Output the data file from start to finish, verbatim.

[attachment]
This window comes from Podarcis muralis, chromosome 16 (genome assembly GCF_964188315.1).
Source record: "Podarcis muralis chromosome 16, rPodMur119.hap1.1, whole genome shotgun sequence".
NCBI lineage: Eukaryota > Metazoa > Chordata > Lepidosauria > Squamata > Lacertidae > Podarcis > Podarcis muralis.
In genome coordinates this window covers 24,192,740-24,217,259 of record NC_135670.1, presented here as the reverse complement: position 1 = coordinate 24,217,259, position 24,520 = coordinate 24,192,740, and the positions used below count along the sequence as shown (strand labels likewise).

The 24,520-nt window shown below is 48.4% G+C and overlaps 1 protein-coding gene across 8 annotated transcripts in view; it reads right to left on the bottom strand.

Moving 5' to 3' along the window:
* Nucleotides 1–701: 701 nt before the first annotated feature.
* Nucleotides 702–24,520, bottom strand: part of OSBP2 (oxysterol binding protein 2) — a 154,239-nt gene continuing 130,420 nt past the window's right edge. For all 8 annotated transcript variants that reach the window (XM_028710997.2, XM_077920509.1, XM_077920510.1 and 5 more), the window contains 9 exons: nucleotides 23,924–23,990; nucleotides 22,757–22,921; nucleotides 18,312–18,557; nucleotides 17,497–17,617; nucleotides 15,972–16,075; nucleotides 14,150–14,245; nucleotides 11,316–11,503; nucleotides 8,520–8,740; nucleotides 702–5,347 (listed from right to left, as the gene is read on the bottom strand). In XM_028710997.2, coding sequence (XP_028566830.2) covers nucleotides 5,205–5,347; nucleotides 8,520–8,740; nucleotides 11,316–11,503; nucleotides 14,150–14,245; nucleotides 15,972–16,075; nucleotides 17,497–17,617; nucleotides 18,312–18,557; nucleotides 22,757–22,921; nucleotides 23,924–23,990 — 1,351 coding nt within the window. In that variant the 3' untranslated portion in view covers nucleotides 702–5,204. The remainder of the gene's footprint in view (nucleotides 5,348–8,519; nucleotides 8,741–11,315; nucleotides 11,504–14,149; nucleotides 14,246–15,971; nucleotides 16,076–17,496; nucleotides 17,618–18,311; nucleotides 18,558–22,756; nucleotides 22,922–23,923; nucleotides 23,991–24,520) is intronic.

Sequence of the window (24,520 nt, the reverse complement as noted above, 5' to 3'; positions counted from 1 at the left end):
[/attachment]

This window comes from Podarcis muralis, chromosome 16 (genome assembly GCF_964188315.1).
Source record: "Podarcis muralis chromosome 16, rPodMur119.hap1.1, whole genome shotgun sequence".
NCBI lineage: Eukaryota > Metazoa > Chordata > Lepidosauria > Squamata > Lacertidae > Podarcis > Podarcis muralis.
In genome coordinates this window covers 24,192,740-24,217,259 of record NC_135670.1, presented here as the reverse complement: position 1 = coordinate 24,217,259, position 24,520 = coordinate 24,192,740, and the positions used below count along the sequence as shown (strand labels likewise).

The 24,520-nt window shown below is 48.4% G+C and overlaps 1 protein-coding gene across 8 annotated transcripts in view; it reads right to left on the bottom strand.

Moving 5' to 3' along the window:
* Nucleotides 1–701: 701 nt before the first annotated feature.
* Nucleotides 702–24,520, bottom strand: part of OSBP2 (oxysterol binding protein 2) — a 154,239-nt gene continuing 130,420 nt past the window's right edge. For all 8 annotated transcript variants that reach the window (XM_028710997.2, XM_077920509.1, XM_077920510.1 and 5 more), the window contains 9 exons: nucleotides 23,924–23,990; nucleotides 22,757–22,921; nucleotides 18,312–18,557; nucleotides 17,497–17,617; nucleotides 15,972–16,075; nucleotides 14,150–14,245; nucleotides 11,316–11,503; nucleotides 8,520–8,740; nucleotides 702–5,347 (listed from right to left, as the gene is read on the bottom strand). In XM_028710997.2, coding sequence (XP_028566830.2) covers nucleotides 5,205–5,347; nucleotides 8,520–8,740; nucleotides 11,316–11,503; nucleotides 14,150–14,245; nucleotides 15,972–16,075; nucleotides 17,497–17,617; nucleotides 18,312–18,557; nucleotides 22,757–22,921; nucleotides 23,924–23,990 — 1,351 coding nt within the window. In that variant the 3' untranslated portion in view covers nucleotides 702–5,204. The remainder of the gene's footprint in view (nucleotides 5,348–8,519; nucleotides 8,741–11,315; nucleotides 11,504–14,149; nucleotides 14,246–15,971; nucleotides 16,076–17,496; nucleotides 17,618–18,311; nucleotides 18,558–22,756; nucleotides 22,922–23,923; nucleotides 23,991–24,520) is intronic.

Sequence of the window (24,520 nt, the reverse complement as noted above, 5' to 3'; positions counted from 1 at the left end):